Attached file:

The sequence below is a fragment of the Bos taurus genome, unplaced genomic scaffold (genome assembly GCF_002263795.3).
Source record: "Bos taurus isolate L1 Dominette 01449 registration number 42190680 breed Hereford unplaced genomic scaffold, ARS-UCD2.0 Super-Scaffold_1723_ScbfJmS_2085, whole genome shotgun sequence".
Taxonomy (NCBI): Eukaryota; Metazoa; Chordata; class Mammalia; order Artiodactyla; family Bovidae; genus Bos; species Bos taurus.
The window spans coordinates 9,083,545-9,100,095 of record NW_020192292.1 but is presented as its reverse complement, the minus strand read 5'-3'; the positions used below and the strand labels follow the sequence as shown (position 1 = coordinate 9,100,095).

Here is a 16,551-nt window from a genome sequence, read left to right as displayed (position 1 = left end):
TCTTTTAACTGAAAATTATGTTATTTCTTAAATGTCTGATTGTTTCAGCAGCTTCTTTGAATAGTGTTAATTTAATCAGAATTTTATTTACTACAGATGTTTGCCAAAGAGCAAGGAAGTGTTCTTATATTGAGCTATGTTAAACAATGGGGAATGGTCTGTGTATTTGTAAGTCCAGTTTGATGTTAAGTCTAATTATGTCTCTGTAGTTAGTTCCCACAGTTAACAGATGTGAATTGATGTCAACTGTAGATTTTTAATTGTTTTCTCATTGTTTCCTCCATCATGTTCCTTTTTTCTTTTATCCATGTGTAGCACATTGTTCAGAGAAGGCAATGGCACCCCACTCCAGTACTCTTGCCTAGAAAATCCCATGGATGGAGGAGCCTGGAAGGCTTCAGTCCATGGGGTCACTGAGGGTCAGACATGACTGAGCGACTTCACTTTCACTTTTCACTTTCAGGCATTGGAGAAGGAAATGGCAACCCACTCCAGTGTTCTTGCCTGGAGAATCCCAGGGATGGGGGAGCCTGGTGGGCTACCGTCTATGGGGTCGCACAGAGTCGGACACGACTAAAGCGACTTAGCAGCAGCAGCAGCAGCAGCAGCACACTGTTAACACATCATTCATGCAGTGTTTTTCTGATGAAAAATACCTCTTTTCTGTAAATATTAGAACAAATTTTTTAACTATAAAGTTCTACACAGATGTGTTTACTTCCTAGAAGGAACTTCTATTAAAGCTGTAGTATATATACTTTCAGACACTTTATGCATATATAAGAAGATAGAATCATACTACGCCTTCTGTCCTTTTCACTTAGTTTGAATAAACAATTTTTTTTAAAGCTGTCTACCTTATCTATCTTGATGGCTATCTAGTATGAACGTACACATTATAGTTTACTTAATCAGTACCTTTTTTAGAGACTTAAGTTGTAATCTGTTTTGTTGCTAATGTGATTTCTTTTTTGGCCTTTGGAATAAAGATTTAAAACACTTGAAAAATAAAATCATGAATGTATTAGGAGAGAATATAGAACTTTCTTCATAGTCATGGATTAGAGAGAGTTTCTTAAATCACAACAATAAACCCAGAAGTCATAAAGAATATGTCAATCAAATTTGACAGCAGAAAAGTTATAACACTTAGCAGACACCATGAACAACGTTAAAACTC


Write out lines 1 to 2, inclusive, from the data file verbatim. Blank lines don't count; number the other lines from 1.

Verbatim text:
The sequence below is a fragment of the Bos taurus genome, unplaced genomic scaffold (genome assembly GCF_002263795.3).
Source record: "Bos taurus isolate L1 Dominette 01449 registration number 42190680 breed Hereford unplaced genomic scaffold, ARS-UCD2.0 Super-Scaffold_1723_ScbfJmS_2085, whole genome shotgun sequence".